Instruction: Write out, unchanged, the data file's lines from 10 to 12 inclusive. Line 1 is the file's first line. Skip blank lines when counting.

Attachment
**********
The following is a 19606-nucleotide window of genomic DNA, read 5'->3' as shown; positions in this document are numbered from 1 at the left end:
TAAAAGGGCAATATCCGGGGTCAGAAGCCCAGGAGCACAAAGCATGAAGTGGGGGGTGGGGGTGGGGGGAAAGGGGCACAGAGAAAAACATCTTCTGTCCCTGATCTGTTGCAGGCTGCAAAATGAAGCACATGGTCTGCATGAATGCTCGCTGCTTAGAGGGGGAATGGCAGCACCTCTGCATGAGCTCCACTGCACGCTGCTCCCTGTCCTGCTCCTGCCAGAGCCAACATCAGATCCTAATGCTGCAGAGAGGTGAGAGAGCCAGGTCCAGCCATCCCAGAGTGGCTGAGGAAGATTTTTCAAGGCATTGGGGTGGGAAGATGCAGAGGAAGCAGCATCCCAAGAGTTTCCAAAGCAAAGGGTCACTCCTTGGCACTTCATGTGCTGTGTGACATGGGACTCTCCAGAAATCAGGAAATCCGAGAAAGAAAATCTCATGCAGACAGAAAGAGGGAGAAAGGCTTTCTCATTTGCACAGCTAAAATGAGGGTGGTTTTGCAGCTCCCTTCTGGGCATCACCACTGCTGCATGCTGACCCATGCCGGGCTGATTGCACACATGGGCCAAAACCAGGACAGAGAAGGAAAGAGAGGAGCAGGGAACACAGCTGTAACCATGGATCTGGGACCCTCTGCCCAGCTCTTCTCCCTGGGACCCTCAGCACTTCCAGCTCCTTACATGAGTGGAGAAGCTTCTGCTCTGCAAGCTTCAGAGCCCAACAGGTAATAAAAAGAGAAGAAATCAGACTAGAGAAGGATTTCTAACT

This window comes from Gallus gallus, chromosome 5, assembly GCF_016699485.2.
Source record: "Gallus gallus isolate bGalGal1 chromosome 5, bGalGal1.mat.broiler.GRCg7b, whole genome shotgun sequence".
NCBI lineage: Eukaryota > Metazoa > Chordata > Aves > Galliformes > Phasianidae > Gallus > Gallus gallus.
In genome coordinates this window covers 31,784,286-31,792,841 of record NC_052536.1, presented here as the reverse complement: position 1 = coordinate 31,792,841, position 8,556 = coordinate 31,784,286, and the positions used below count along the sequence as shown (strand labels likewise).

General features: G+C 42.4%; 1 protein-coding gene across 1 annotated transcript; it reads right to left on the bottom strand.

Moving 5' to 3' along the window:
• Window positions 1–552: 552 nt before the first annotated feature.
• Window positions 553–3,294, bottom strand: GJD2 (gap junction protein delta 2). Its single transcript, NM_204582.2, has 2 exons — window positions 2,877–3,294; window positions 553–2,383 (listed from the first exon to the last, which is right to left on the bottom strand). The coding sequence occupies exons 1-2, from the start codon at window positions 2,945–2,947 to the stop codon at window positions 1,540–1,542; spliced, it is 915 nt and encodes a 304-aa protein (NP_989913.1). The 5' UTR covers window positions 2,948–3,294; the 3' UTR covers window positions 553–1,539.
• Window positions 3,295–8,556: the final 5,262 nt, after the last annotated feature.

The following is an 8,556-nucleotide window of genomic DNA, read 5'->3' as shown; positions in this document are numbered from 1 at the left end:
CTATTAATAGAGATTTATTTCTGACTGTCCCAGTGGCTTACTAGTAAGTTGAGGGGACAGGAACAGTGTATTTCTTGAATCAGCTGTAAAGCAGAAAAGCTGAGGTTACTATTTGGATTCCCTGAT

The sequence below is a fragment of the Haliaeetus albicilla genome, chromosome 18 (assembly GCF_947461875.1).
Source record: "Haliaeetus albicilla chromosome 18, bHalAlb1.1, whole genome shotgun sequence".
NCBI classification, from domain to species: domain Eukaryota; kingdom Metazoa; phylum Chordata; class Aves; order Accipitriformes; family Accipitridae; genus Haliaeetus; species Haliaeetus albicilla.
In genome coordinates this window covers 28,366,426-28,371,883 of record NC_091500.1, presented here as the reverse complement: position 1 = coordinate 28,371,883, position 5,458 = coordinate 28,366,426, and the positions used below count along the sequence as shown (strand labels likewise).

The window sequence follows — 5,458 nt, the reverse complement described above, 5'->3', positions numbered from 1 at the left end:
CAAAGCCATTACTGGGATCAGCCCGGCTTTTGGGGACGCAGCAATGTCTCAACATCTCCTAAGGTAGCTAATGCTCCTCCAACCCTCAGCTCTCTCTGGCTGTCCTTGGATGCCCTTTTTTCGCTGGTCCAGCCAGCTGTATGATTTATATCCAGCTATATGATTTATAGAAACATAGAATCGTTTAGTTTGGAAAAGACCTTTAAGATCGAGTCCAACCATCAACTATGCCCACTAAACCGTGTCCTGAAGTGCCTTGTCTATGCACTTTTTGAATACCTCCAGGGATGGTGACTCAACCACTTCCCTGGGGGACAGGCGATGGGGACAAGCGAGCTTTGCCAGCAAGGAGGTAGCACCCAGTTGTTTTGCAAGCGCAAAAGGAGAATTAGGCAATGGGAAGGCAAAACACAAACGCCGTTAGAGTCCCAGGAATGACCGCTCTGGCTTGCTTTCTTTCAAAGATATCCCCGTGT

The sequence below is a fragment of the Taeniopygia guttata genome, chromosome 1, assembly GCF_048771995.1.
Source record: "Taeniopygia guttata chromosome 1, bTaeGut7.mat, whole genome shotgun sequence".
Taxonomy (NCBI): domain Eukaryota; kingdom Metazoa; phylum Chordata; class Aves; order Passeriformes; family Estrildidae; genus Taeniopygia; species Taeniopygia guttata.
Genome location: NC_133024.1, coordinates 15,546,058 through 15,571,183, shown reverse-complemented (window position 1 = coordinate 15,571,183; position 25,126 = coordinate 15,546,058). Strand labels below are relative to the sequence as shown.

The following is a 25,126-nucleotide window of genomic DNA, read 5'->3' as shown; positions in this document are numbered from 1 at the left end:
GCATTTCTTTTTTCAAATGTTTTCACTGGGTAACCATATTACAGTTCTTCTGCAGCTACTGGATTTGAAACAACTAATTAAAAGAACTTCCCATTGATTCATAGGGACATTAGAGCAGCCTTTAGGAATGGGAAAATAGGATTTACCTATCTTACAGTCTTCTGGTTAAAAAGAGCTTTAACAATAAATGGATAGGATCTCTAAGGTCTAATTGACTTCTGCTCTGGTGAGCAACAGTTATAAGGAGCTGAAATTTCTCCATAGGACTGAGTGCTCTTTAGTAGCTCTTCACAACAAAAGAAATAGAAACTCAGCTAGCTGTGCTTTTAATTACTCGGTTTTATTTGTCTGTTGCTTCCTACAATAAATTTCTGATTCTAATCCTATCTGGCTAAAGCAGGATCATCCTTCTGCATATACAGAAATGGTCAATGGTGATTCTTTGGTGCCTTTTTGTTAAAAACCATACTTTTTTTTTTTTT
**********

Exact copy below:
• Window positions 553–3,294, bottom strand: GJD2 (gap junction protein delta 2). Its single transcript, NM_204582.2, has 2 exons — window positions 2,877–3,294; window positions 553–2,383 (listed from the first exon to the last, which is right to left on the bottom strand). The coding sequence occupies exons 1-2, from the start codon at window positions 2,945–2,947 to the stop codon at window positions 1,540–1,542; spliced, it is 915 nt and encodes a 304-aa protein (NP_989913.1). The 5' UTR covers window positions 2,948–3,294; the 3' UTR covers window positions 553–1,539.
• Window positions 3,295–8,556: the final 5,262 nt, after the last annotated feature.

The following is an 8,556-nucleotide window of genomic DNA, read 5'->3' as shown; positions in this document are numbered from 1 at the left end: